[The Strip Sense]
A personal account from one victim of the city’s real estate collapse
Wed, May 18, 2011 (2:10 p.m.)
I stepped out on the balcony one last time on Sunday, took in the view and contemplated what might have been. I snapped one last picture of myself on that pied-à-terre, the Strip glistening behind me as dusk approached, and then we left. I didn’t expect to feel so melancholy, but as we walked the corridor to the elevator, a sad silence hung in the air.
No, I wasn’t at the Sahara, but at that moment I could empathize with Sam Nazarian, who bought that pit for $300 million in 2007. Like me, he’s probably muttering to himself: “It seemed like a good idea at the time.”
I also attempted to get in on the Great Las Vegas Real Estate Boom in 2007 by closing on an investment property, a 950-square-foot unit on the 22nd floor of Panorama Towers. The process actually began in December 2004 when my father, his friend and I agreed to go in on an as-yet-unbuilt condo priced at $487,000. We would go on to put down about $96,000—my share, natch, taken from the rapidly accumulating equity in the townhouse I bought in 2003—to close on the place in August 2007, about eight months later than we’d initially been promised.
Our folly was not evident that summer. In fact, CityCenter directly across I-15 had been announced in 2005 and began construction shortly thereafter, bolstering our belief that our investment was solid. I wrote then in the Weekly: “We continue to debate how to proceed, whether to sell it immediately and take our profits or to rent it and take a short-term monthly loss.”
We did put the place on the market through the Panorama sales office, but our expectations were skewed. We believed we’d flip it for, say, $600,000, a tidy profit for all. Reality was, however, that nobody would pay that; in fact, buyers had snatched up similar spaces for $450,000 or even less. Take a loss? Unthinkable in that Vegas era before the notion of depreciating real estate existed.
After six months of not selling the place, we rented it out, recouping about half of the $3,300 it cost us for the mortgage and association fees. My share was $700 a month. Also, the economy and the real estate market collapsed.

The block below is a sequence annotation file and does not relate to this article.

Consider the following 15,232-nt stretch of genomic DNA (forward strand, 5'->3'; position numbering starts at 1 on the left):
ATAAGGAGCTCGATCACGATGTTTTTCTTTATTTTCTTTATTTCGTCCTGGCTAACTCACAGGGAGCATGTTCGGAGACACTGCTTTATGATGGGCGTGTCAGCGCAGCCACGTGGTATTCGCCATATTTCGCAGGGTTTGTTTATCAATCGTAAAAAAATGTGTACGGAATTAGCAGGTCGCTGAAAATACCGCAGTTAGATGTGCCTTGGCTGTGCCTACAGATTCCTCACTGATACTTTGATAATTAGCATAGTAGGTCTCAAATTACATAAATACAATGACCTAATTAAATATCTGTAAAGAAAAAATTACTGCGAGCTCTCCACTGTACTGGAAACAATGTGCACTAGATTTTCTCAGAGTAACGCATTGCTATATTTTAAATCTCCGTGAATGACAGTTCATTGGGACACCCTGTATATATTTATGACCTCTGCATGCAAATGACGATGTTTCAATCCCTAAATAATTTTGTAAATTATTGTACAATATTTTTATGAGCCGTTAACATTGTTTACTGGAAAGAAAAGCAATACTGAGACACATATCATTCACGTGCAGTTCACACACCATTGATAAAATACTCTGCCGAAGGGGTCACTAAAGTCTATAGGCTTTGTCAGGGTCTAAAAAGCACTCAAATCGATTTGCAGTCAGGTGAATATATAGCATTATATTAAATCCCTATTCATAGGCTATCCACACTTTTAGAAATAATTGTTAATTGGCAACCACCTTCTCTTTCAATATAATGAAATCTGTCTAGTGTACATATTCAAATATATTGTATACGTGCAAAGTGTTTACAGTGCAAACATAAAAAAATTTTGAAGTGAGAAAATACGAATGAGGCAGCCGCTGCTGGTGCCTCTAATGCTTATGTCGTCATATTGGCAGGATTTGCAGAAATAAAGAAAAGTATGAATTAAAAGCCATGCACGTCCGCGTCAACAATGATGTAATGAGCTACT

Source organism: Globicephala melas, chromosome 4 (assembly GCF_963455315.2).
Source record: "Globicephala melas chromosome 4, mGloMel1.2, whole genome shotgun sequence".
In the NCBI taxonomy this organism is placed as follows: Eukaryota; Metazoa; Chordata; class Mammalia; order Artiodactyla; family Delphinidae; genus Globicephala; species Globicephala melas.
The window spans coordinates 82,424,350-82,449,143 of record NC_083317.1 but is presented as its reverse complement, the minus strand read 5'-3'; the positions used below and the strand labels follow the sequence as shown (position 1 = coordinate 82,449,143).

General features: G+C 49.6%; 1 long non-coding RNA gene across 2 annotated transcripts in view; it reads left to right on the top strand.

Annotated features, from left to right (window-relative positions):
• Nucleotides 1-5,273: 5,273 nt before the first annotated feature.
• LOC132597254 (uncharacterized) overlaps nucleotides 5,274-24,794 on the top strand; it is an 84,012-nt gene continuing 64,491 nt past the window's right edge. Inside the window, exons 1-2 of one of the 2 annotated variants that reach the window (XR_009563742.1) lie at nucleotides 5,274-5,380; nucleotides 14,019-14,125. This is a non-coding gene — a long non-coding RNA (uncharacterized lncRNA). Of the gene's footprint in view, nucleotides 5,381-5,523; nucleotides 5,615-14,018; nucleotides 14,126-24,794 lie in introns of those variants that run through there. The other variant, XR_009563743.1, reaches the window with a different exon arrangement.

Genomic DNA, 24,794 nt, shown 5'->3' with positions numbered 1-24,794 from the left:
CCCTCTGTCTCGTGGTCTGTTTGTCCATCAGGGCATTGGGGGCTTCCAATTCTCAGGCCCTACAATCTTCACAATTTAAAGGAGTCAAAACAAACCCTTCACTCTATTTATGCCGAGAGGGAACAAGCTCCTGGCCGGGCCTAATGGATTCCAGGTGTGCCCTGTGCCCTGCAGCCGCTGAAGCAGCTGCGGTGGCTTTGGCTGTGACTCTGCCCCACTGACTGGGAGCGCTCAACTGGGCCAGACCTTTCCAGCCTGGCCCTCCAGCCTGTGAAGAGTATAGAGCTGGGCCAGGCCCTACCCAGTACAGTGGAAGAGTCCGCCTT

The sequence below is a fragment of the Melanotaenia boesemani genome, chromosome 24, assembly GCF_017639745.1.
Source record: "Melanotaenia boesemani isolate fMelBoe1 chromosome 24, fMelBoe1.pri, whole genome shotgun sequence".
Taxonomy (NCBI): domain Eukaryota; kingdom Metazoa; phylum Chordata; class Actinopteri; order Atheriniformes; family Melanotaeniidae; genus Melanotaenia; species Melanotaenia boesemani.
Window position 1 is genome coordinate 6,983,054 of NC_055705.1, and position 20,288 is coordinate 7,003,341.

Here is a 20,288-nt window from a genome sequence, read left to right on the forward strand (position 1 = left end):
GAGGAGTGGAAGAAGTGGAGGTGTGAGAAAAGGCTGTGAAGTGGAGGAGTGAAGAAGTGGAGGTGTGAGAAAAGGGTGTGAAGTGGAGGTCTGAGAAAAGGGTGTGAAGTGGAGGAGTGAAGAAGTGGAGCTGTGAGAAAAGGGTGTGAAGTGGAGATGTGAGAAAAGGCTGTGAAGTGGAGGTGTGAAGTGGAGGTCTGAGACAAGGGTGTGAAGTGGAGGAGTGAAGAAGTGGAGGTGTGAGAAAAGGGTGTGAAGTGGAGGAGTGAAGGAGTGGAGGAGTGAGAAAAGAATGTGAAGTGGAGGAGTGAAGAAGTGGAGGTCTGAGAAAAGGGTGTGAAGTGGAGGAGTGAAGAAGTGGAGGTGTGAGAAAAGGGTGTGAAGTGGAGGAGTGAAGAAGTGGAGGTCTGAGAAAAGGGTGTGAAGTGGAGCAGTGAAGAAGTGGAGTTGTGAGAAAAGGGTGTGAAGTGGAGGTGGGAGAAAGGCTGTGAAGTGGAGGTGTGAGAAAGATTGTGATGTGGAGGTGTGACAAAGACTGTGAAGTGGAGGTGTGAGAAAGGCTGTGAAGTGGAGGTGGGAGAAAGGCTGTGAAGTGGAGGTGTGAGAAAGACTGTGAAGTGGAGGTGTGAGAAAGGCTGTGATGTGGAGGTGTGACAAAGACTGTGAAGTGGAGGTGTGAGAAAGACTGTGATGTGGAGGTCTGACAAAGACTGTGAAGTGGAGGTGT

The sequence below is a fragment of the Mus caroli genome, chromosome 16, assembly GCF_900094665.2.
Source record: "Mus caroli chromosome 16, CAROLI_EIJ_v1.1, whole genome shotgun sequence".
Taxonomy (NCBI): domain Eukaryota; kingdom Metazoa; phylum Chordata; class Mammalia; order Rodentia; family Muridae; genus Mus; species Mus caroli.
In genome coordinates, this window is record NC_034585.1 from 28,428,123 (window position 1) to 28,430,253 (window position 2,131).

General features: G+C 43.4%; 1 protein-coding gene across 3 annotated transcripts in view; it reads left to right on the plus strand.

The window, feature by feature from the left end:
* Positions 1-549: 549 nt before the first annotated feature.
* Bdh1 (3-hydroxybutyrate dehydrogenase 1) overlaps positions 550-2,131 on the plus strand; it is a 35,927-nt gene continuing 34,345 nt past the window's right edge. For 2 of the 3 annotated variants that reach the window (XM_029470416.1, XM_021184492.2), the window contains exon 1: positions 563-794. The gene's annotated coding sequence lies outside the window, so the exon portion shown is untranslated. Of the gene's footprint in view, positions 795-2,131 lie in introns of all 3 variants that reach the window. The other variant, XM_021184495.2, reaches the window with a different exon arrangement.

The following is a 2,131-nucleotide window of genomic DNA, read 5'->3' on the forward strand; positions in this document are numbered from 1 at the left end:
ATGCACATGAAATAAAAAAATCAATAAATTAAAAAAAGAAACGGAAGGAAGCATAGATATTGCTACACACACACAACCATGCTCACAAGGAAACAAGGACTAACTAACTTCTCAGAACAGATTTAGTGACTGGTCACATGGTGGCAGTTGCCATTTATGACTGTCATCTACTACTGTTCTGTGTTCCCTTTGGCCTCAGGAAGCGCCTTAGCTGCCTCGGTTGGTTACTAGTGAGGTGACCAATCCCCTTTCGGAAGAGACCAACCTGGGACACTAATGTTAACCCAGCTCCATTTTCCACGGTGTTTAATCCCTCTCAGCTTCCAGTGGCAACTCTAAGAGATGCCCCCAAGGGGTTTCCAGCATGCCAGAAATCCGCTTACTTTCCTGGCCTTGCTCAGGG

I’m not sure why it took so long to figure out how interminably badly this had all gone. We had renters, were getting a tax break on our mortgage payments and losses and didn’t want to believe—or couldn’t imagine—that it would take decades for all this to recover. Some day, we insisted to one another, this will be worth $1 million; we just have to hold on.
But by last summer, we were done. My dad had hit hard times, so I was picking up his share; our renter moved out in June; and we just couldn’t justify any of this any longer. I let a friend who needed to move out of her home live there for a reduced amount while we proceeded through a short-sale, and in January, the unit was officially no longer ours. The final price? $175,000. That’s 64 percent less than we paid and more than $200,000 less than our loan. The bank happily took it and promised not to chase us for the difference.
My friend arranged with her new landlord to remain in the unit, so I’d get to swing by and remember what it was like to tell the gate guard I was an owner. Now my friend’s moving out, too, so we brought pizza up on Sunday for one last hurrah.
Years ago I heard about some uncles of my first partner who lost everything when they went in together in their 30s on some business venture that flopped. I remember thinking how foolish they must have been to have miscalculated so badly.
Now I see. It’s easy. There’s nobody to blame but yourself, and the consequence is that you spend years digging yourself out of it.
And, like me and Sam Nazarian, they no doubt had this thought: “It seemed like a good idea at the time.”